In 1984, a little after midnight on December 3, a gas leak was reported from Plant Number C at the Union Carbide’s (now Dow Chemicals) pesticide factory in Bhopal, Madhya Pradesh. As the cold twilight breeze picked up, the poisonous gas—later estimated to be about 42,000 kilograms of methyl isocyanate, a highly toxic and colourless gas that’s not just flammable and reacts with water, but is also life-threatening—wafted through the city.
Within a few hours, around 3,000 lives were wiped off from the face of the earth. Today, government records show 5,295 deaths. Amnesty International claims at least 7,000 deaths within the first three days. But activists and families of victims claim up to 8,000 to 10,000 deaths. A 2006 affidavit stated around 5,58,125 injuries, with 3,900 people left with severe and permanently disabling injuries.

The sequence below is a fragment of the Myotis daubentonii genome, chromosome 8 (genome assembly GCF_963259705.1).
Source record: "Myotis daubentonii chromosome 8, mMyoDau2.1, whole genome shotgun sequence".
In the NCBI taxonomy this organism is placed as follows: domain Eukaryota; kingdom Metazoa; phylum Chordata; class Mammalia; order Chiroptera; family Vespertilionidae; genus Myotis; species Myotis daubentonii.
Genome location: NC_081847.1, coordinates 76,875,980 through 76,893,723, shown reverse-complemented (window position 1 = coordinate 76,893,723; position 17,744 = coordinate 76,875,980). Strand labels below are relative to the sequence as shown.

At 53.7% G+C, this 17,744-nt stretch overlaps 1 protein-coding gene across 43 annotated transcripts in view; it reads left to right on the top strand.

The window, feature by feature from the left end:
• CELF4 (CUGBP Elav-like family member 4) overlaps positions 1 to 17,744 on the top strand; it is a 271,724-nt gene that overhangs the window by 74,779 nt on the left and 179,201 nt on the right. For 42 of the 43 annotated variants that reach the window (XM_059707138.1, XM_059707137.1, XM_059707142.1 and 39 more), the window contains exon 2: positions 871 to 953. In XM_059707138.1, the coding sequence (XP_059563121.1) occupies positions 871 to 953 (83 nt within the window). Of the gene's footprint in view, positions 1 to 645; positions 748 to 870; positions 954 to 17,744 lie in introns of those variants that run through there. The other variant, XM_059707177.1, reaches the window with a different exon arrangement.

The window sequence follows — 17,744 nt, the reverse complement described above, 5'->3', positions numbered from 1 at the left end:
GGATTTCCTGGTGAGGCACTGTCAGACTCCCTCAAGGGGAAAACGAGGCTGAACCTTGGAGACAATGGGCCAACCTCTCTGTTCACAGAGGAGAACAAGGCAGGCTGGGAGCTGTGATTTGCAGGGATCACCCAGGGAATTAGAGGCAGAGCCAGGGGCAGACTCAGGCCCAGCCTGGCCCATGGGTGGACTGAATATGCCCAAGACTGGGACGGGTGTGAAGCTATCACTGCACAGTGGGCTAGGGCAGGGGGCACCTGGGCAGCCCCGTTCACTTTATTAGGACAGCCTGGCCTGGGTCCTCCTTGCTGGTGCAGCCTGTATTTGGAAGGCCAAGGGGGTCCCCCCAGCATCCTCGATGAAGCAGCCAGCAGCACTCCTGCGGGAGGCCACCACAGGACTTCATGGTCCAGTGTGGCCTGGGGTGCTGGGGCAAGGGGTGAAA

Today, when you talk about Bhopal, you only think of one thing: that it was, and continues to be, the world’s deadliest industrial disaster. It’s been 35 years since half of 8.5 lakh Bhopali population coughed, wheezed and complained about their eyes and skin burning up, until they either met a quick death or lasted long enough to see their descendants suffer alongside.
Read the full story on the Vice website.